Based upon the Persian Tiger which unlike the
Bengal Tiger has no stripes. Today the Persian tiger is a rare animal
living in the Iranian Mountains. The heraldic Tyger is often depicted with
a curiously pointed snout and tusks in the lower jaw.
"About 1230 the heraldic tyger was decribed by Bartholomew as being a beast of dreadful swiftness. It was supposedly very ferocious if its cubs were attacked, and because it was so quick the only way to escape it was to throw down mirrors in front of it. The tyger would then become transfixed with its own image, believing it to be one of its cubs which it would then try to rescue from the mirror. This would give the hunter enough time to escape". Among the most prevalent charges to be found are beasts. The heraldic symbolism of a beast
does not necessarily follow a true description of the real animal. In recent achievements, the Bengal tiger is shown in its natural appearance. This is the case of the tiger found in early armorial descriptions which show the heraldic tyger, as a stylized creature which bears little resemblance to the appearance of a real tiger. The Tyger was not used as a charge in English armory before the 1400's, actual examples in English heraldry date from the 1500's.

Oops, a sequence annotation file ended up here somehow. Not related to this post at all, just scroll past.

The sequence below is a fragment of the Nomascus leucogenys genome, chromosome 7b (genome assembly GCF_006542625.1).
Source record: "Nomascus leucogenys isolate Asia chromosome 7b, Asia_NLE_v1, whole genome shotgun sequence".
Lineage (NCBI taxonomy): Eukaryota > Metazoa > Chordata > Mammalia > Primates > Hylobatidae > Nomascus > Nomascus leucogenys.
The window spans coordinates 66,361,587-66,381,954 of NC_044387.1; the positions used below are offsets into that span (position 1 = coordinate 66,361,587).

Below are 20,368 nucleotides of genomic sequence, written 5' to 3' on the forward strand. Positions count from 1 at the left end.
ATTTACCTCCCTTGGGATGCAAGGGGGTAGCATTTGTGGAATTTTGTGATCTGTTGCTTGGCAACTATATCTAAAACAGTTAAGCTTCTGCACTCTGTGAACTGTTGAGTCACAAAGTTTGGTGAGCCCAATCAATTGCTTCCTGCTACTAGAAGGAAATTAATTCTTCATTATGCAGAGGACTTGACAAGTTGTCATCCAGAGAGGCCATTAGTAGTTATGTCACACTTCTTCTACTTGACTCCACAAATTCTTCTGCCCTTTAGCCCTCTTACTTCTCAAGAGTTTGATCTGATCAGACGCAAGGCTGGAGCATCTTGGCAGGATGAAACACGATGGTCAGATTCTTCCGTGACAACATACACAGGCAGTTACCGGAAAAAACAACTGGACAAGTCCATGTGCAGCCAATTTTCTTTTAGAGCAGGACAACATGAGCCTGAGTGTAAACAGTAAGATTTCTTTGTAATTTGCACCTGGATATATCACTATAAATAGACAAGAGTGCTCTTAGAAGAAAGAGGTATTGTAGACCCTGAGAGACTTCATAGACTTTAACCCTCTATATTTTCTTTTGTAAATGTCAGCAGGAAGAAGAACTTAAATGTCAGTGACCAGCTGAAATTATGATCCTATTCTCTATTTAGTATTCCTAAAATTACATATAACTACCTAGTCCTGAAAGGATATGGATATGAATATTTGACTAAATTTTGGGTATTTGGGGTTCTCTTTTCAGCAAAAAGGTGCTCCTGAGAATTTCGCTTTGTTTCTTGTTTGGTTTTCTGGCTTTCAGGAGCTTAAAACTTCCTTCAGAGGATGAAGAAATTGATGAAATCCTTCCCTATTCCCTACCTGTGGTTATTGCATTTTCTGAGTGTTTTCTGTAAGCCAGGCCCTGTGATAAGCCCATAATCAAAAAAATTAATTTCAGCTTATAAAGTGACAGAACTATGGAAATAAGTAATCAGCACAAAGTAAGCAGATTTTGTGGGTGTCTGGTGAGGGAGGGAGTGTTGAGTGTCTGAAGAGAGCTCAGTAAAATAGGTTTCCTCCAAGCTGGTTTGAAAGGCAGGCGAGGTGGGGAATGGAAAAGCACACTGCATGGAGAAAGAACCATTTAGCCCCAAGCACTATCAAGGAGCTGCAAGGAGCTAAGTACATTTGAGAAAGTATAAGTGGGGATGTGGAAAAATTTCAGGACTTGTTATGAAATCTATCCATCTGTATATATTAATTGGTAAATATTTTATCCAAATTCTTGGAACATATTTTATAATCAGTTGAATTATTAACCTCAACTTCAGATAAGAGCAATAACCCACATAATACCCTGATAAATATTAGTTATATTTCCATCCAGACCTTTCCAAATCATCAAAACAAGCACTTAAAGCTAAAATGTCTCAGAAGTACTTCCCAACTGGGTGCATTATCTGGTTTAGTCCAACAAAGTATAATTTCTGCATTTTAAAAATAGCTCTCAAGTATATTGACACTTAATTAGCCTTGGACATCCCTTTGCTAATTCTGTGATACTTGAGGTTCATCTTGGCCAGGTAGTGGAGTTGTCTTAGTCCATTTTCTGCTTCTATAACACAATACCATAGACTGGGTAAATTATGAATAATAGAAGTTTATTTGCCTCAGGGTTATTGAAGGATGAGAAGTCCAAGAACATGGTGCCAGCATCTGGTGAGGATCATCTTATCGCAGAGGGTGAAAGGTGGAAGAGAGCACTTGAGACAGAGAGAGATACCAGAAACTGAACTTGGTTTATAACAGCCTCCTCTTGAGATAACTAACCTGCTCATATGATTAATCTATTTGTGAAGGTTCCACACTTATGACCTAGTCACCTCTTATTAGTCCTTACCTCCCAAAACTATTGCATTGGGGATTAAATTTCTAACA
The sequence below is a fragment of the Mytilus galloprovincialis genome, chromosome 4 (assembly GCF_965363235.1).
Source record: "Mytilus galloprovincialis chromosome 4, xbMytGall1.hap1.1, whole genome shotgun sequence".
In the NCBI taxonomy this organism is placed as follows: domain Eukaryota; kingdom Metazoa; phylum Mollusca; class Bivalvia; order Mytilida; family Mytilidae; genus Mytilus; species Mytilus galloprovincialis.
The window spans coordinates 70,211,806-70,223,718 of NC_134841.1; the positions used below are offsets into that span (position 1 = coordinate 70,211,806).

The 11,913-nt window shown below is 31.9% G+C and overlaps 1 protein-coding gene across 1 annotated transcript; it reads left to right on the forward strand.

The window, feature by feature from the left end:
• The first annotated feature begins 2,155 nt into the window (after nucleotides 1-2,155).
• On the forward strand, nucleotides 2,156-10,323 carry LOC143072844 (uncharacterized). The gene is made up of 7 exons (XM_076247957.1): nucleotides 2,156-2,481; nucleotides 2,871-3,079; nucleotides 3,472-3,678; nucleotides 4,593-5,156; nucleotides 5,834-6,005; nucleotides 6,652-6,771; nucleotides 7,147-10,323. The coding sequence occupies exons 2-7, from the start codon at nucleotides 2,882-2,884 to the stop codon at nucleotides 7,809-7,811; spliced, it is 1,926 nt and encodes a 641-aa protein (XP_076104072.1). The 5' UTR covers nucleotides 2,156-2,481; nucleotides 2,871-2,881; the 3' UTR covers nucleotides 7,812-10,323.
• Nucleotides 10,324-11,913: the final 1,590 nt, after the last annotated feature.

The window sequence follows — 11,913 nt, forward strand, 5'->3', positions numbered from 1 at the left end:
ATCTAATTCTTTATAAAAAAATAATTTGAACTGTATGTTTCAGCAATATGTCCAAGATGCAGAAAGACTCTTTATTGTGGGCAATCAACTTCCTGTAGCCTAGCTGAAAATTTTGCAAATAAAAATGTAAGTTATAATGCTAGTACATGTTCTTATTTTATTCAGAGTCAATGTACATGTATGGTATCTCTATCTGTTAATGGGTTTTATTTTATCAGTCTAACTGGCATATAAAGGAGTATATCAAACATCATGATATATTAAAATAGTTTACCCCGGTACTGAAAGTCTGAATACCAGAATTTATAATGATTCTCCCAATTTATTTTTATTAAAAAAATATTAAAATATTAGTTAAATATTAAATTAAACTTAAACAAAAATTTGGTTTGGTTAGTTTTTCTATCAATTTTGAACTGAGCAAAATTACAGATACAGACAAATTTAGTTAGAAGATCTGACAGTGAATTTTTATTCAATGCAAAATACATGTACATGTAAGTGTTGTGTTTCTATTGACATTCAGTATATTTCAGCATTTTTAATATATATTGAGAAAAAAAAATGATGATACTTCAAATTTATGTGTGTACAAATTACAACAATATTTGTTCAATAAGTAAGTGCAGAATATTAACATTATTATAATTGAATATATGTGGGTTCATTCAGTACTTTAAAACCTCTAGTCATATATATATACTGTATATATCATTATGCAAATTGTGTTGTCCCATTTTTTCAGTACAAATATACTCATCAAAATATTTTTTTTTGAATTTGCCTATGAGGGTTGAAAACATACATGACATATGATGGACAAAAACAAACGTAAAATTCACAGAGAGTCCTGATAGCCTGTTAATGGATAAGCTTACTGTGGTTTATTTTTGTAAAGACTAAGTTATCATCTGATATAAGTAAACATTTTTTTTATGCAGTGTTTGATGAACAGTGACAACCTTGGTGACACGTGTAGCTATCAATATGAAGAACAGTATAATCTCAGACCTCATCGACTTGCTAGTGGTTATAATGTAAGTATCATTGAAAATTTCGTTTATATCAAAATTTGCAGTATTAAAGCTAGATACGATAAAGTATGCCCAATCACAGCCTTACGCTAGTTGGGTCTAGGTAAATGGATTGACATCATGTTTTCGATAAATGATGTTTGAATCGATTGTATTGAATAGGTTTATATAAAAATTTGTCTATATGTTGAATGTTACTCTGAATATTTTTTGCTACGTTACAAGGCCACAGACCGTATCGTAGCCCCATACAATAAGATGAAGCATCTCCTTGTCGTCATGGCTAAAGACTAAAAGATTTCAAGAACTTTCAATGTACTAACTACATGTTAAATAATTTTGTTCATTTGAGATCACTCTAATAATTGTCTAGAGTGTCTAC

The Caltrap is an heraldic symbol which evolved
from a military device designed to bring down cavalry as well as foot soldiers.
Caltraps may find a more modern use as crime fighting tools in the form
of spikes which can be unrolled on the highway to foil fleeing criminals.
In another monumental piece of escapism, the film "Tomorrow Never Dies", James Bond distributes caltraps from the back of his vehicle as he is pursued by the persistent criminals.
2 Bars Gemmel
Three Caltraps Abreast
A devilthorn on display at Skipton Castle, Yorkshire.